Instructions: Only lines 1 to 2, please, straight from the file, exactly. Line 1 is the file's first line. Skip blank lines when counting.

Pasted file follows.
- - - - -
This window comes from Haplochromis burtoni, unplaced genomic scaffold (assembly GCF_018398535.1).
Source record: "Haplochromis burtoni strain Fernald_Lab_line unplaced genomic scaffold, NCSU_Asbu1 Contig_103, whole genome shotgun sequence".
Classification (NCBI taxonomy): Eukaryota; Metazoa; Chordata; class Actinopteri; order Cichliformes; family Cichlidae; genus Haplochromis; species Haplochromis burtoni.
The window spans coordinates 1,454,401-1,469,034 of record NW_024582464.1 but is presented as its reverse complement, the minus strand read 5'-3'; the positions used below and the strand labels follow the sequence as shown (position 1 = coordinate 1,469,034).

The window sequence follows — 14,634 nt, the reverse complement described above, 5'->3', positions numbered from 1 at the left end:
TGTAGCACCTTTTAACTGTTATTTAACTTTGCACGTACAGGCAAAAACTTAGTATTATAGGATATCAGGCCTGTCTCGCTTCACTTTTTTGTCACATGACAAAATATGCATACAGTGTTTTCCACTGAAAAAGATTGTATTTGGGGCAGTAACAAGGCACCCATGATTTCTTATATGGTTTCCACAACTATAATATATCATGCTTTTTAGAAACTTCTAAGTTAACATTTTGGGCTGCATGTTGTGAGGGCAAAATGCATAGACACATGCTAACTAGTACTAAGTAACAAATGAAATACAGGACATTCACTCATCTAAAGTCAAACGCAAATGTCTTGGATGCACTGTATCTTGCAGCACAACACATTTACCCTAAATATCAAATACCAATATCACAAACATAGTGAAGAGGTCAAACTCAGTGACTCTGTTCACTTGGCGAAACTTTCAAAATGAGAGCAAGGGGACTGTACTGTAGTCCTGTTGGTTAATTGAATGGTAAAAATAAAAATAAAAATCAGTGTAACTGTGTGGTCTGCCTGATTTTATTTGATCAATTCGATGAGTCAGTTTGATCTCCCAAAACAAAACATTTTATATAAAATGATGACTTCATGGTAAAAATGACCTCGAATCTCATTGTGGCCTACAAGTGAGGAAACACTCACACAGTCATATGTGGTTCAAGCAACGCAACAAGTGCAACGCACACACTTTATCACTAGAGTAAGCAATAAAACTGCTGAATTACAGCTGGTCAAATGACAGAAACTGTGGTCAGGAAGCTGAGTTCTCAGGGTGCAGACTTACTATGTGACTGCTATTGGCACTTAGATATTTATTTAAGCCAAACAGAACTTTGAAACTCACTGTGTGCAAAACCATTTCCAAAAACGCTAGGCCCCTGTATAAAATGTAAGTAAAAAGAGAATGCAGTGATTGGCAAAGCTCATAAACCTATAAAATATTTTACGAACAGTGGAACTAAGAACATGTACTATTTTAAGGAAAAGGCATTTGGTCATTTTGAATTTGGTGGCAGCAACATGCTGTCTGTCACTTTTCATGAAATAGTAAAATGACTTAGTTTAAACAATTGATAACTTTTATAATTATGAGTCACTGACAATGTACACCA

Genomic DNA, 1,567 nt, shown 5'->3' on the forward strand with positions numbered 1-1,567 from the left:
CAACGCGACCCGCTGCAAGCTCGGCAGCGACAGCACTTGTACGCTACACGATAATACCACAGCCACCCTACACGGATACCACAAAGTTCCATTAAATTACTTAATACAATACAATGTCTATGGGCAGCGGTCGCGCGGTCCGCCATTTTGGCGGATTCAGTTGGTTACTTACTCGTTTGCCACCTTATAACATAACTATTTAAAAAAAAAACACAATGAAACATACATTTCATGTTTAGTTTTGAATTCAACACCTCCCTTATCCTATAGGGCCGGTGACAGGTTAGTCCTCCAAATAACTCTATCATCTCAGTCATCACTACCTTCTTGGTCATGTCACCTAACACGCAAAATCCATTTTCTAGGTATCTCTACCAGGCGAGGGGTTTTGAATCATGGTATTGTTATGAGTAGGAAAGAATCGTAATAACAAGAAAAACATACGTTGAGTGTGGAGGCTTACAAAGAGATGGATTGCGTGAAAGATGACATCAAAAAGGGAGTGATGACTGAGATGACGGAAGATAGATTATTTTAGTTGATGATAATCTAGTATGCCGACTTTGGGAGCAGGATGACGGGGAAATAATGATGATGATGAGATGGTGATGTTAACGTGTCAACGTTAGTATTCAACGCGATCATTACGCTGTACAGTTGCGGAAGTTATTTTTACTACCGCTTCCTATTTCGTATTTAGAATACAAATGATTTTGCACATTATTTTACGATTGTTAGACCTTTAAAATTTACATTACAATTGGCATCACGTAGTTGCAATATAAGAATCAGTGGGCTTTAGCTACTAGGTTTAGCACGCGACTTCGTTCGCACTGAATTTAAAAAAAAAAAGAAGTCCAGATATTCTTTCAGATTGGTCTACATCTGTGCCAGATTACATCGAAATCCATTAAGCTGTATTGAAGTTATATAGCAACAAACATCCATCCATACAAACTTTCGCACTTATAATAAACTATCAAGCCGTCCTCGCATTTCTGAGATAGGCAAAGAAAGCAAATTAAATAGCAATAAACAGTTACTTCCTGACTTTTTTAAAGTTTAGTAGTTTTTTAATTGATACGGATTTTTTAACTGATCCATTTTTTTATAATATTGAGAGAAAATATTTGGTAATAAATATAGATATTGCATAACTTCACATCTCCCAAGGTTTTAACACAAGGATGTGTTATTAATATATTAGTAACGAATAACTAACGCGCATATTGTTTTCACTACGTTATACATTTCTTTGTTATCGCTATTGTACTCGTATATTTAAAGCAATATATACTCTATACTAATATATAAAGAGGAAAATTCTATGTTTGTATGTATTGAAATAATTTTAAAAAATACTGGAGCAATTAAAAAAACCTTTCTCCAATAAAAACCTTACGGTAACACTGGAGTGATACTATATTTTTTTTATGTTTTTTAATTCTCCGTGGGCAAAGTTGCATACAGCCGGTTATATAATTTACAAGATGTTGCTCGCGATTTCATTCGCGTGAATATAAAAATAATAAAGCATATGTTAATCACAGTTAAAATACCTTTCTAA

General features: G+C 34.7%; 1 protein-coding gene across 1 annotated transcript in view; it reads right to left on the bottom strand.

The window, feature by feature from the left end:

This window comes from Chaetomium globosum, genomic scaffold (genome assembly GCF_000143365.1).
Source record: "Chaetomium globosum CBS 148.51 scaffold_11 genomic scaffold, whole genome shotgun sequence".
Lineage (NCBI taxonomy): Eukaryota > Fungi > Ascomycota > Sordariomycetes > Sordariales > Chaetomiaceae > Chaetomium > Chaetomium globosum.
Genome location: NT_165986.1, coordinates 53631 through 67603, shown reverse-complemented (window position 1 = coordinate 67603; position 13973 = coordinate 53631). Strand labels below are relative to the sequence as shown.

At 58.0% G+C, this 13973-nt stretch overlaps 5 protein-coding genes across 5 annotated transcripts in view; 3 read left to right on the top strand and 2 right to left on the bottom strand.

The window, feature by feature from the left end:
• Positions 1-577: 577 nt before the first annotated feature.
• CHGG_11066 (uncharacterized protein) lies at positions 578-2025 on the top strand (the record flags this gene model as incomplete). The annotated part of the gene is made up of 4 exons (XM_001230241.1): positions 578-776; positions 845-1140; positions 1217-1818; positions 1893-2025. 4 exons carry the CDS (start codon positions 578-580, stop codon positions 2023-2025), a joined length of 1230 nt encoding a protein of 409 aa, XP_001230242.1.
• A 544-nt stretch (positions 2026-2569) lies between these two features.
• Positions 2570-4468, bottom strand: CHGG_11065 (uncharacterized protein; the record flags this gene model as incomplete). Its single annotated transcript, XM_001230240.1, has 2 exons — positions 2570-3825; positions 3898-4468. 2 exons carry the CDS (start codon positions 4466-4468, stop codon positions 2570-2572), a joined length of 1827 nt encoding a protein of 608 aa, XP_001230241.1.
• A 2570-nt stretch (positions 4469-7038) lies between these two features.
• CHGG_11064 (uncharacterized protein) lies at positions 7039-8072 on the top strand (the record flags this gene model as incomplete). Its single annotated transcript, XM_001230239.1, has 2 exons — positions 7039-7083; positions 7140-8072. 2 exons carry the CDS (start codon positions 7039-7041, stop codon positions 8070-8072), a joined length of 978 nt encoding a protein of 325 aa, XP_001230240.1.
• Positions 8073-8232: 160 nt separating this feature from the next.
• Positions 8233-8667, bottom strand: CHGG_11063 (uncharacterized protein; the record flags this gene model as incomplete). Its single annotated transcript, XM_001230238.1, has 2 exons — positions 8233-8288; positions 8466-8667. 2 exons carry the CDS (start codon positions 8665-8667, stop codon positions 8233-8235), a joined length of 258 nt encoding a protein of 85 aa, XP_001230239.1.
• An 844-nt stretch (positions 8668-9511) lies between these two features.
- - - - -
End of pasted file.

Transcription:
This window comes from Haplochromis burtoni, unplaced genomic scaffold (assembly GCF_018398535.1).
Source record: "Haplochromis burtoni strain Fernald_Lab_line unplaced genomic scaffold, NCSU_Asbu1 Contig_103, whole genome shotgun sequence".